Tag Archives: boring

If you came into a large amount of money, what would you do with it?

I came up empty for inspiration so I turned to a random subject generator.

When you look at the prompt you have to wonder if the effort was worth it.

I would buy a Ford Mustang. Probably a red one but maybe yellow or gunmetal. Then I’d plant a forest to allow for the emissions. After that I suppose I’d better buy an electric car and show some maturity.

Then I’d buy a house near the coast.Or build one. Building one might be better as I could have all the bits and pieces I’d always wanted – a secure hobby room, a fridge with locks on,  a bike shed (I’ll be needing some exercise) and servants’ quarters. Well, I’m not going to be doing my own housework if I’ve got money, am I?

Perhaps I would donate some money to charity.  It will make me seem less shallow and more compassionate.

I’d also like to go deep sea fishing off Florida. I saw a programme about that once and it looked fun.

That’s about it. I’m currently shallow and boring. With money I’ll be shallow and boring and rich. It hardly seems worth the bother.

 

The Posts That Never Were

 

For some reason I’m totally out of things to say.

This is strange because I’m sure I have a list of subjects somewhere. I also have 15 part written drafts. All they need is a blogger with a work ethic to finish them off.

I say “finish them off” but in at least two cases all I have is a title. Two of the others are just pictures.

Pondering, Polishing and Plagiarising, for instance, has been waiting for 300 finely crafted words since 4th April 2016. Unfortunately, as I like the title so much, I haven’t felt any of my attempts have been good enough.

Cooking with Harissa has only been ready since June this year. I wrote it after using harissa for the first time. I used it as a marinade for chicken and really enjoyed it. Unfortunately I didn’t take any photos and I haven’t made it again (I found an easier recipe I preferred). This is a shame, as I was going to pretend that Harissa was a celebrity chef from North Africa.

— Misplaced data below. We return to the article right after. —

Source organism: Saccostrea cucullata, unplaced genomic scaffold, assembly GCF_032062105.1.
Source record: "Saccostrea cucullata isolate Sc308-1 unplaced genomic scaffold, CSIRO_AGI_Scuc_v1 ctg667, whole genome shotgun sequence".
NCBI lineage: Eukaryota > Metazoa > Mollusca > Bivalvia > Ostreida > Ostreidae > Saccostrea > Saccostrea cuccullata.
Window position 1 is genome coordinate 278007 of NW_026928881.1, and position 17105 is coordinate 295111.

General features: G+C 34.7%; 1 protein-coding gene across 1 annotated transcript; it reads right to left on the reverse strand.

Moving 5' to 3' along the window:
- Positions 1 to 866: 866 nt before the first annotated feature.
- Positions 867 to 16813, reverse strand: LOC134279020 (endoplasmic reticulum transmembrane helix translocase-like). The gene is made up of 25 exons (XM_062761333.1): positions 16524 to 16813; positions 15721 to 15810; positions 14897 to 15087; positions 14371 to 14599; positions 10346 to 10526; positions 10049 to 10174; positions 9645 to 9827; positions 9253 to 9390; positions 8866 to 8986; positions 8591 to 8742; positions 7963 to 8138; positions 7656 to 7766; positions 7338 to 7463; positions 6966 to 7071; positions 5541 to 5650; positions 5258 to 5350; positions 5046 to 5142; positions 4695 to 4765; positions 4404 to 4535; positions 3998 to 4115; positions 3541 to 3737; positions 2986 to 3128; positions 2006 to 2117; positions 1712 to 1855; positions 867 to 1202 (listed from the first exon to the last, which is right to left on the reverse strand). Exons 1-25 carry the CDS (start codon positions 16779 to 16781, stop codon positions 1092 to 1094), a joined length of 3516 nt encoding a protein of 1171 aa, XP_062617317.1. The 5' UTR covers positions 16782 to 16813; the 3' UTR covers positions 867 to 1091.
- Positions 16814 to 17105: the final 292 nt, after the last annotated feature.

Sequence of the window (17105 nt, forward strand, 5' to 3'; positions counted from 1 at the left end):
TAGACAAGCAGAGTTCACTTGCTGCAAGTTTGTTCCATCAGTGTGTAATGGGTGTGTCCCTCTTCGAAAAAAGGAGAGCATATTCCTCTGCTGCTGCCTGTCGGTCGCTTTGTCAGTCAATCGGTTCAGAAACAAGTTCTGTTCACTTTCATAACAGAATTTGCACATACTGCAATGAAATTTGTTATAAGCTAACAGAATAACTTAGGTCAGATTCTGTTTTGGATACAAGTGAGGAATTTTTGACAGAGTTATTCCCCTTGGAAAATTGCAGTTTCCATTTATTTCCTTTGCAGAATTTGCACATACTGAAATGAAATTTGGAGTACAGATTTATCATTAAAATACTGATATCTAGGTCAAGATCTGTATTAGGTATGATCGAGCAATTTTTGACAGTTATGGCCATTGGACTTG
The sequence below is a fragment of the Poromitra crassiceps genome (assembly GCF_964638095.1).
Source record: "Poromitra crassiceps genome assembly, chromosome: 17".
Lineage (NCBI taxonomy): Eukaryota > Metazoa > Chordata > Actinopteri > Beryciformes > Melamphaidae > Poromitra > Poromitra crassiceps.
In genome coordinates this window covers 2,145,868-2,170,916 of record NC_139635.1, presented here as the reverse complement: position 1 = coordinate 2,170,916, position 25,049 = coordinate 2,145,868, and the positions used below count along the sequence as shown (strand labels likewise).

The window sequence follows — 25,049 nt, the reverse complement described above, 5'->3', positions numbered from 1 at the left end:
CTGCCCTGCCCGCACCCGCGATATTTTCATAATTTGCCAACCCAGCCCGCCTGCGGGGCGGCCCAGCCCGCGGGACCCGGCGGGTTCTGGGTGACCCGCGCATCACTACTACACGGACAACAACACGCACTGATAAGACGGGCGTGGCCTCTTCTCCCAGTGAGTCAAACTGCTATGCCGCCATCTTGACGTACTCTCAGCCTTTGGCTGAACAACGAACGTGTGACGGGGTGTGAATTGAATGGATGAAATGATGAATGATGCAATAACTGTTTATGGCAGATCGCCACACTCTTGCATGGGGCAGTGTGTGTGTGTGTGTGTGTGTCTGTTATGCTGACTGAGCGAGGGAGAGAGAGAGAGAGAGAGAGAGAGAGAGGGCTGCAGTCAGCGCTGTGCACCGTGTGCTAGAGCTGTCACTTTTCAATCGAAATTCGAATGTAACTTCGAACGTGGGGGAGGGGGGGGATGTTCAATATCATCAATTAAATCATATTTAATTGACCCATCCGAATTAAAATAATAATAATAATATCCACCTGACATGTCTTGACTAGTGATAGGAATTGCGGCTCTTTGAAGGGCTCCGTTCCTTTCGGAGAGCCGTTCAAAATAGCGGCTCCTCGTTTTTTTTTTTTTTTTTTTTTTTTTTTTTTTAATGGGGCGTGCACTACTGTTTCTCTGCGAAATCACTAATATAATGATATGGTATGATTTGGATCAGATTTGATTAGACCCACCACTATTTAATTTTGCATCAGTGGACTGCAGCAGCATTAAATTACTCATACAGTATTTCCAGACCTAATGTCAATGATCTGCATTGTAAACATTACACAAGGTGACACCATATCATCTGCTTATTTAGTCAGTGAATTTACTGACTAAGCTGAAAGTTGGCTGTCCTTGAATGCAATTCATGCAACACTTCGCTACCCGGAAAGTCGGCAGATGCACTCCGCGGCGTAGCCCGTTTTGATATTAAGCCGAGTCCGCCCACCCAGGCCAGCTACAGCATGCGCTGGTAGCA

There are also several I’ve decided are too contentious.

British Values is one of them. There are, it seems, four core values that we should be ramming down the throats of school children. This becomes five when they put them on a poster depicting a hand, thus illustrating another core British value – messing about with education. Don’t get me started.

There are others, but they are too contentious even to blog about why I won’t blog about them.

That’s just the highlights – others are in limbo because they are boring – I have saved you from them.

Book Review: History Without the Boring Bits

History Without the Boring Bits

by Ian Crofton

Quercus (2007) This edition 2015

Paperback 362 pp  £9.99

ISBN-10: 1847240860

ISBN-13: 978-1847240866

Not so much a title as a challenge. I’m not sure I can resist it. Having read a previous book of Crofton’s on food, I wasn’t expecting too much but it was reduced to £2.99 so there wasn’t much to risk.

The food book was very basic, and a few hours on the internet would have given you most, if not all the information. This one is a step up from that, seeming to cram a lot more in. Unfortunately a succession of interesting snippets doesn’t make for an interesting book. I’d like to see fewer entries, with a bit more information about each one. Apart from the bits I already know, there are many entries that aren’t particularly interesting, and some that are just unpleasant. (To my mind he seems overly fond of mutilation.)

So, referring back to the challenge contained in the title, no it hasn’t missed all the boring bits out. It’s a good book to dip into, but sometimes you may have to skim before finding a gem.  I was pleased with it after my earlier experience with the food book, though still a little ambivalent, and have just ordered another of his books from Amazon. It cost me £2.81 including postage and packing so even if it’s rubbish it’s not a great loss.

I’ll let you know what happens.